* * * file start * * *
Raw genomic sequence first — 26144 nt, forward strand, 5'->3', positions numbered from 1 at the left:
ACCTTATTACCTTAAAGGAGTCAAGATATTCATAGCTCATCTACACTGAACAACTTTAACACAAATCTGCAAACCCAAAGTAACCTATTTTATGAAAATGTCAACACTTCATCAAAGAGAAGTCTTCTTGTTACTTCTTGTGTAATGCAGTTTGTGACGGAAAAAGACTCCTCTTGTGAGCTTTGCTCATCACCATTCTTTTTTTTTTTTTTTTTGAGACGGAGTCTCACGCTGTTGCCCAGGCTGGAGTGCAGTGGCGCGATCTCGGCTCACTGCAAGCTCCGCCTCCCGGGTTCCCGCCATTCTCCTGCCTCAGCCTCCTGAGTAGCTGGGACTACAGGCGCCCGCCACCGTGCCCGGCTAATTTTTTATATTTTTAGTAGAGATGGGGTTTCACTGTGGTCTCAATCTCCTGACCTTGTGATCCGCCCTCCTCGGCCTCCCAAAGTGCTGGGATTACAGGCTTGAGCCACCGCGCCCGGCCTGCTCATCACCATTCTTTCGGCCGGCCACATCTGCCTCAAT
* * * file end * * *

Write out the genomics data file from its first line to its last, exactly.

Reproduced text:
Raw genomic sequence first — 26144 nt, forward strand, 5'->3', positions numbered from 1 at the left:
ACCTTATTACCTTAAAGGAGTCAAGATATTCATAGCTCATCTACACTGAACAACTTTAACACAAATCTGCAAACCCAAAGTAACCTATTTTATGAAAATGTCAACACTTCATCAAAGAGAAGTCTTCTTGTTACTTCTTGTGTAATGCAGTTTGTGACGGAAAAAGACTCCTCTTGTGAGCTTTGCTCATCACCATTCTTTTTTTTTTTTTTTTTGAGACGGAGTCTCACGCTGTTGCCCAGGCTGGAGTGCAGTGGCGCGATCTCGGCTCACTGCAAGCTCCGCCTCCCGGGTTCCCGCCATTCTCCTGCCTCAGCCTCCTGAGTAGCTGGGACTACAGGCGCCCGCCACCGTGCCCGGCTAATTTTTTATATTTTTAGTAGAGATGGGGTTTCACTGTGGTCTCAATCTCCTGACCTTGTGATCCGCCCTCCTCGGCCTCCCAAAGTGCTGGGATTACAGGCTTGAGCCACCGCGCCCGGCCTGCTCATCACCATTCTTTCGGCCGGCCACATCTGCCTCAAT